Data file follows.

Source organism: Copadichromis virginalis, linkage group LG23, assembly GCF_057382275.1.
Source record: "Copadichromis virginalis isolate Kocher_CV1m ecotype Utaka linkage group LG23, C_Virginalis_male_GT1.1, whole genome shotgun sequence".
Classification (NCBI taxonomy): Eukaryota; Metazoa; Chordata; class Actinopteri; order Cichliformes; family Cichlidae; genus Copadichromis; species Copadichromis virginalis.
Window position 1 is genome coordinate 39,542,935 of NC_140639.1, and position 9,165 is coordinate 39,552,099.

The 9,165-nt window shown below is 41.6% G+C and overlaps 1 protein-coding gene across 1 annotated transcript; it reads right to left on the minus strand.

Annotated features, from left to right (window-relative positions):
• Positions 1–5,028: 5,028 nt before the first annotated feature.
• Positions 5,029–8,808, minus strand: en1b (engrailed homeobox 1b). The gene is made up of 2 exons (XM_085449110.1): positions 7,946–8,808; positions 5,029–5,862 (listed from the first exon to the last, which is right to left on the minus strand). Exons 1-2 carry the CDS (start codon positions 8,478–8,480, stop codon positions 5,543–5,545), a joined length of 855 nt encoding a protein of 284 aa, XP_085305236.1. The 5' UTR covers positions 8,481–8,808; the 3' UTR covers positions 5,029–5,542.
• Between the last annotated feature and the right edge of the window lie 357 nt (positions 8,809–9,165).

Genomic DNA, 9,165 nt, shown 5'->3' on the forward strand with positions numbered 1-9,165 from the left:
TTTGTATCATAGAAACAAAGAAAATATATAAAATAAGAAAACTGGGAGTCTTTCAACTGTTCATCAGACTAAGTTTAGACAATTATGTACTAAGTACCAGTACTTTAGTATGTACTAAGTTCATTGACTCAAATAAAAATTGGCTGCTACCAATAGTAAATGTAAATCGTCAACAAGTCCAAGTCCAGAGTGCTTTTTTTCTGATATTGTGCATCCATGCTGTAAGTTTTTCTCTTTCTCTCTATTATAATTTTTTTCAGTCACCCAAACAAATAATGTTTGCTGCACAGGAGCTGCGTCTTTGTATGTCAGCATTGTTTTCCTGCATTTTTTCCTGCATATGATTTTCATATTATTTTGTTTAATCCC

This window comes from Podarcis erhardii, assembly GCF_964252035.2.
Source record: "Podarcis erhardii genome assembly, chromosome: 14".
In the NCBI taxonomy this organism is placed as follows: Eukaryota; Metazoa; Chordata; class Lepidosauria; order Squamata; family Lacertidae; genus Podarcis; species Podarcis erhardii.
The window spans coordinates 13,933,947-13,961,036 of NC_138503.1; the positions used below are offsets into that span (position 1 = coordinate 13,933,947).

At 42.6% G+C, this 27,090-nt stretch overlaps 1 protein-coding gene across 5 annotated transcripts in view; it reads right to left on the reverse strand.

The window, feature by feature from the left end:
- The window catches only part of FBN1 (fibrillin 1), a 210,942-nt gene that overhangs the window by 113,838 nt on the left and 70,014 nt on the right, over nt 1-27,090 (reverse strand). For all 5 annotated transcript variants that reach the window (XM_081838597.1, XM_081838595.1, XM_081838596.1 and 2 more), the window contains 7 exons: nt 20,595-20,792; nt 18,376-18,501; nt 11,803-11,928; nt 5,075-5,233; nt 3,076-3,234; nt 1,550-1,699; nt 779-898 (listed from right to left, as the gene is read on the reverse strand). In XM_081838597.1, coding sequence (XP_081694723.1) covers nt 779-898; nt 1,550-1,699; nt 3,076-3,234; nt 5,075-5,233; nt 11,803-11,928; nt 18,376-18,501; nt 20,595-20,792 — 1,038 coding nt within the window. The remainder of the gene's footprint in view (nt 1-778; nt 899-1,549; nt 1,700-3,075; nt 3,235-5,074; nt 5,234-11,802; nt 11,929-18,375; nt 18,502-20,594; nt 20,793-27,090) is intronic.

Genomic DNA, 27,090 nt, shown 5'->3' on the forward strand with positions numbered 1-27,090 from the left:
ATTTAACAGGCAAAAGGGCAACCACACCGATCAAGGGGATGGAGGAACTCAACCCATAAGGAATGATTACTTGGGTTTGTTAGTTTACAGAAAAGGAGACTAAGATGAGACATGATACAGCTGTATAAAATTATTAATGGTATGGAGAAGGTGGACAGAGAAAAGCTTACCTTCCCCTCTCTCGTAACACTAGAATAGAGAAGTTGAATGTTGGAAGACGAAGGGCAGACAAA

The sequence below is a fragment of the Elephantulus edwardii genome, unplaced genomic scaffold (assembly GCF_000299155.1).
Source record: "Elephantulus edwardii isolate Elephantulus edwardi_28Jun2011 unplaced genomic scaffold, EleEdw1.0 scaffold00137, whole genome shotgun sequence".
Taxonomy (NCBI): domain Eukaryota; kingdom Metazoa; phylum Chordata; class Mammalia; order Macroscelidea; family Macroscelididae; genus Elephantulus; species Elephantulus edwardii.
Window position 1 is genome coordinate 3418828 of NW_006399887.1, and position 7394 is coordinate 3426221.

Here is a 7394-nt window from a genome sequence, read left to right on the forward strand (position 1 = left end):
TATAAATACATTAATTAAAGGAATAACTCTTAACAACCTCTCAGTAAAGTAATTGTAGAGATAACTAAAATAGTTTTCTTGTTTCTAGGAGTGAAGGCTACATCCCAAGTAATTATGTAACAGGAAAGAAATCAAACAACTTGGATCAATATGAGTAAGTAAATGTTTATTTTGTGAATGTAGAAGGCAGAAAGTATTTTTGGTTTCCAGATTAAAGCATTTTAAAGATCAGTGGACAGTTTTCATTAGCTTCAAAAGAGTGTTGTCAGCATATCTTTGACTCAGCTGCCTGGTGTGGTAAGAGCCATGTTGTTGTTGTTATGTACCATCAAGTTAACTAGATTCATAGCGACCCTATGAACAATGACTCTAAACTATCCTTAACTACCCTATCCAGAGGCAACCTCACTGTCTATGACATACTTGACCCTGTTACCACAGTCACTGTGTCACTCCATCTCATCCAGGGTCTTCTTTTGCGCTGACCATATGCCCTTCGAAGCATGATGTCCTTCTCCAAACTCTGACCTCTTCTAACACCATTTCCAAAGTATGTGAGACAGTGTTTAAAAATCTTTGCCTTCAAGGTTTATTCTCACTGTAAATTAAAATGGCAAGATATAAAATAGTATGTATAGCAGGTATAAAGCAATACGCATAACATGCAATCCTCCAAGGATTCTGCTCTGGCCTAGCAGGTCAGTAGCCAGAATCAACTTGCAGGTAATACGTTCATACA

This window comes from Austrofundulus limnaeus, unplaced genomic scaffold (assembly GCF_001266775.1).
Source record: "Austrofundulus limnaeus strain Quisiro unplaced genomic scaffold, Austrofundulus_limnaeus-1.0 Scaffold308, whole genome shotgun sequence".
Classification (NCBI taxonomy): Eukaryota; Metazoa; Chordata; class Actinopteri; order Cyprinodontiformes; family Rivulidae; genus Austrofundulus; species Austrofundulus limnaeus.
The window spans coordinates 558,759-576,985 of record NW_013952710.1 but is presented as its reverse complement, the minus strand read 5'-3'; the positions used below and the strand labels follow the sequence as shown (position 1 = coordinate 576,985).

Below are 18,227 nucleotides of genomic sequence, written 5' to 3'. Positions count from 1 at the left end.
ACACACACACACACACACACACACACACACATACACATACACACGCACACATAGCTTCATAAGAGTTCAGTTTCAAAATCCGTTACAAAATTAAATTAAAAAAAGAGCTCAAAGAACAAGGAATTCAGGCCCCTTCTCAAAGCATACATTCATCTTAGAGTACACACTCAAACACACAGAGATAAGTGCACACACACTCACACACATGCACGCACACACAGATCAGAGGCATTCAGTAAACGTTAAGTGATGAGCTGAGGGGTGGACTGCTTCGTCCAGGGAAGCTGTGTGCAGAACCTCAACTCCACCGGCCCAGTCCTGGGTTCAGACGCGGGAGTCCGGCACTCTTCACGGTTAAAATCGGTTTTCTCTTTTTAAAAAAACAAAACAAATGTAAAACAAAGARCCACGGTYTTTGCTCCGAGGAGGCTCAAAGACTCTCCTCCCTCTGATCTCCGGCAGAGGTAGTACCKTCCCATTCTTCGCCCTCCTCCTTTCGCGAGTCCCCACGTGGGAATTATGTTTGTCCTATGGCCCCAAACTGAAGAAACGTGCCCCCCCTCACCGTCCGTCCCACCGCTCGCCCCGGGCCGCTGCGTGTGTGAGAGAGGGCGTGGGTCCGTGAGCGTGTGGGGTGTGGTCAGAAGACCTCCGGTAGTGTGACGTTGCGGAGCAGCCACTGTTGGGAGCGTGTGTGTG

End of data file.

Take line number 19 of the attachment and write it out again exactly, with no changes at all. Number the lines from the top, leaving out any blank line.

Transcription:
Genomic DNA, 27,090 nt, shown 5'->3' on the forward strand with positions numbered 1-27,090 from the left: